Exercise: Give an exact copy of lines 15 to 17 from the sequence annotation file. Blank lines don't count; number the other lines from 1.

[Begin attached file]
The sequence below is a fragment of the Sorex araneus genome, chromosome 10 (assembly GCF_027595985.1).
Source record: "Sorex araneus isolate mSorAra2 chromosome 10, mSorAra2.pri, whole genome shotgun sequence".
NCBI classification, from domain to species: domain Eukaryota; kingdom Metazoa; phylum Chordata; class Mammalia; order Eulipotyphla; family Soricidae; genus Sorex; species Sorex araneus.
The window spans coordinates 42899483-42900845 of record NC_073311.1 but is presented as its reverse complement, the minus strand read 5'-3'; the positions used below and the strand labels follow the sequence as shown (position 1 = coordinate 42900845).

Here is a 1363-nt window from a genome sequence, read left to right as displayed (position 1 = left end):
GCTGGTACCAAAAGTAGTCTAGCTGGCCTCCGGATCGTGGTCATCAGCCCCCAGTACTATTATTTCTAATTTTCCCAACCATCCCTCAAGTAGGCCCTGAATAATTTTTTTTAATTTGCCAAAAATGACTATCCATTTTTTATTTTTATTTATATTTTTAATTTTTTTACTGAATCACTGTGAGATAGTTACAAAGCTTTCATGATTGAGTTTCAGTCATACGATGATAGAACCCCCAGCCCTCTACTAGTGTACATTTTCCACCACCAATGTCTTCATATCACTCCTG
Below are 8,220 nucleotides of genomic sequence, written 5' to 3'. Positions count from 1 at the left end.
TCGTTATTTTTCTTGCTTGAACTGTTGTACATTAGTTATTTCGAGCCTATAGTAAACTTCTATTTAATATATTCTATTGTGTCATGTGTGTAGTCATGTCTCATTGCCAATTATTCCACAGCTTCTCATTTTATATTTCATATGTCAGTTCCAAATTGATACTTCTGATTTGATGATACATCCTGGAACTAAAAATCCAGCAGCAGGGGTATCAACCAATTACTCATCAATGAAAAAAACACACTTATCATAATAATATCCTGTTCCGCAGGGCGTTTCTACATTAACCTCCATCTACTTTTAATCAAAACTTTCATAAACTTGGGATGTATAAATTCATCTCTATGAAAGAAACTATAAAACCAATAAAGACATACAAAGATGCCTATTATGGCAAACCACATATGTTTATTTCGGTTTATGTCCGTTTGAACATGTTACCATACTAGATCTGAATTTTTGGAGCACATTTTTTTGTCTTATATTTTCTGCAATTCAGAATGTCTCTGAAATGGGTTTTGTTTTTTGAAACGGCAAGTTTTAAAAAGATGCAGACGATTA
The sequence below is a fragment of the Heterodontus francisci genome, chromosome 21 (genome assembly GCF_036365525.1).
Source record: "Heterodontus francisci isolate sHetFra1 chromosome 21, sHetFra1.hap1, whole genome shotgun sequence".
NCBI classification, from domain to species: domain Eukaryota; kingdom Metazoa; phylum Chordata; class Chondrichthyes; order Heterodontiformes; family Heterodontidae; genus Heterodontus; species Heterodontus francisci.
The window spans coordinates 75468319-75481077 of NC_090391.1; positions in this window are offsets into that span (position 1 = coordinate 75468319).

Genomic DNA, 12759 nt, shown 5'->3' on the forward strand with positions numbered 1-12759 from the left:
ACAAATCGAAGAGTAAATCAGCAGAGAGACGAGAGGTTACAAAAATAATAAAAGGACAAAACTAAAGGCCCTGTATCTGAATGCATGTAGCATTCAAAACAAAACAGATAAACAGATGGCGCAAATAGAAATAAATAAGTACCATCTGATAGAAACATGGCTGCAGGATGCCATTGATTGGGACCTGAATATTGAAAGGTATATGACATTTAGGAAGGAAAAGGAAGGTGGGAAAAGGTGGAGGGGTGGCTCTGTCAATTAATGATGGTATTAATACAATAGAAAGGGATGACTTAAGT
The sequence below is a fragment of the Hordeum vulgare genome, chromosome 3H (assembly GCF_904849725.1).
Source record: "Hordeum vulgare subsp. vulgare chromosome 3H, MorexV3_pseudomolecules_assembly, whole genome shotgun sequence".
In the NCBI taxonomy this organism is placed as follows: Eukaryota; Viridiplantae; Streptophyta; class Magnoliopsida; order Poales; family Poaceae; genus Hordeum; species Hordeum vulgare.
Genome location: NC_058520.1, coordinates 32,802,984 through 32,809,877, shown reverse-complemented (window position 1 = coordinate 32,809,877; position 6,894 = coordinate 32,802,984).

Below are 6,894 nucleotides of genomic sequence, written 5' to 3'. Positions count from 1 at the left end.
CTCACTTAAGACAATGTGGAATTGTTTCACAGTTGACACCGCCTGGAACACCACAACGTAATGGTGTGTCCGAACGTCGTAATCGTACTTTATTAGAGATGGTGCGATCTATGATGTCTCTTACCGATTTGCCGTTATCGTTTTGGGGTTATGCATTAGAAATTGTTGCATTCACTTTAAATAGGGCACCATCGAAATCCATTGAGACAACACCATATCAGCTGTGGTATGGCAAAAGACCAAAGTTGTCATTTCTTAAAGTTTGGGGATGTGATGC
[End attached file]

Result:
The sequence below is a fragment of the Hordeum vulgare genome, chromosome 3H (assembly GCF_904849725.1).
Source record: "Hordeum vulgare subsp. vulgare chromosome 3H, MorexV3_pseudomolecules_assembly, whole genome shotgun sequence".
In the NCBI taxonomy this organism is placed as follows: Eukaryota; Viridiplantae; Streptophyta; class Magnoliopsida; order Poales; family Poaceae; genus Hordeum; species Hordeum vulgare.